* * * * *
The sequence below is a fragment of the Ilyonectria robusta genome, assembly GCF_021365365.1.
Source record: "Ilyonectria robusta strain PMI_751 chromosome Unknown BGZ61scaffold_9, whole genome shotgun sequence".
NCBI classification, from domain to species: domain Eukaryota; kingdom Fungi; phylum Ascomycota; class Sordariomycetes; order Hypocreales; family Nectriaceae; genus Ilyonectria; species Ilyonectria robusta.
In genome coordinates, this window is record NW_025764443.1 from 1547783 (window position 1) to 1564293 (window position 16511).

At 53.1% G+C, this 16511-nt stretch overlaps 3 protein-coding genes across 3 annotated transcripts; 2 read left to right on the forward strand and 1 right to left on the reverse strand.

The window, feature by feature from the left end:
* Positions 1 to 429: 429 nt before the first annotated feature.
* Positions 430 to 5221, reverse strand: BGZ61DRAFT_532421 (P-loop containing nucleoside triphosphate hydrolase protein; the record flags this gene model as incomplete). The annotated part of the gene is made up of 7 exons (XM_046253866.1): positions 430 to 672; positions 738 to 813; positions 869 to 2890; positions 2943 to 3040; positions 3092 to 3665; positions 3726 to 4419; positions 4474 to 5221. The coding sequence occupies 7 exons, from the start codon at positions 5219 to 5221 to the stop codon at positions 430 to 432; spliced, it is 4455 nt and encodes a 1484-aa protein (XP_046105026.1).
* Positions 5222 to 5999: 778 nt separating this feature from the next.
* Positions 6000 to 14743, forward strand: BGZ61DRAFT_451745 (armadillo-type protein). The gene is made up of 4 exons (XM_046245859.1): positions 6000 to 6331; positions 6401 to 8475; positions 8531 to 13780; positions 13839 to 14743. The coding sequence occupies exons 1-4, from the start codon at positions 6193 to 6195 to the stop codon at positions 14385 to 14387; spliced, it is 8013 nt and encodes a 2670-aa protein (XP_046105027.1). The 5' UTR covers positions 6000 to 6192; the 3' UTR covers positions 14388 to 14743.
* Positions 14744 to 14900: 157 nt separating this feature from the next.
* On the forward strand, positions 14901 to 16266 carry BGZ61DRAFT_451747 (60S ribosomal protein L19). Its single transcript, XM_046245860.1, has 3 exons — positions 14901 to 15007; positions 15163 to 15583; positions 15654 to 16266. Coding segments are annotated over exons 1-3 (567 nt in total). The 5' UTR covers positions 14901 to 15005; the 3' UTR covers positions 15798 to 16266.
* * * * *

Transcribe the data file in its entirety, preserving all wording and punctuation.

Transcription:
The sequence below is a fragment of the Ilyonectria robusta genome, assembly GCF_021365365.1.
Source record: "Ilyonectria robusta strain PMI_751 chromosome Unknown BGZ61scaffold_9, whole genome shotgun sequence".
NCBI classification, from domain to species: domain Eukaryota; kingdom Fungi; phylum Ascomycota; class Sordariomycetes; order Hypocreales; family Nectriaceae; genus Ilyonectria; species Ilyonectria robusta.
In genome coordinates, this window is record NW_025764443.1 from 1547783 (window position 1) to 1564293 (window position 16511).

At 53.1% G+C, this 16511-nt stretch overlaps 3 protein-coding genes across 3 annotated transcripts; 2 read left to right on the forward strand and 1 right to left on the reverse strand.

The window, feature by feature from the left end:
* Positions 1 to 429: 429 nt before the first annotated feature.
* Positions 430 to 5221, reverse strand: BGZ61DRAFT_532421 (P-loop containing nucleoside triphosphate hydrolase protein; the record flags this gene model as incomplete). The annotated part of the gene is made up of 7 exons (XM_046253866.1): positions 430 to 672; positions 738 to 813; positions 869 to 2890; positions 2943 to 3040; positions 3092 to 3665; positions 3726 to 4419; positions 4474 to 5221. The coding sequence occupies 7 exons, from the start codon at positions 5219 to 5221 to the stop codon at positions 430 to 432; spliced, it is 4455 nt and encodes a 1484-aa protein (XP_046105026.1).
* Positions 5222 to 5999: 778 nt separating this feature from the next.
* Positions 6000 to 14743, forward strand: BGZ61DRAFT_451745 (armadillo-type protein). The gene is made up of 4 exons (XM_046245859.1): positions 6000 to 6331; positions 6401 to 8475; positions 8531 to 13780; positions 13839 to 14743. The coding sequence occupies exons 1-4, from the start codon at positions 6193 to 6195 to the stop codon at positions 14385 to 14387; spliced, it is 8013 nt and encodes a 2670-aa protein (XP_046105027.1). The 5' UTR covers positions 6000 to 6192; the 3' UTR covers positions 14388 to 14743.
* Positions 14744 to 14900: 157 nt separating this feature from the next.
* On the forward strand, positions 14901 to 16266 carry BGZ61DRAFT_451747 (60S ribosomal protein L19). Its single transcript, XM_046245860.1, has 3 exons — positions 14901 to 15007; positions 15163 to 15583; positions 15654 to 16266. Coding segments are annotated over exons 1-3 (567 nt in total). The 5' UTR covers positions 14901 to 15005; the 3' UTR covers positions 15798 to 16266.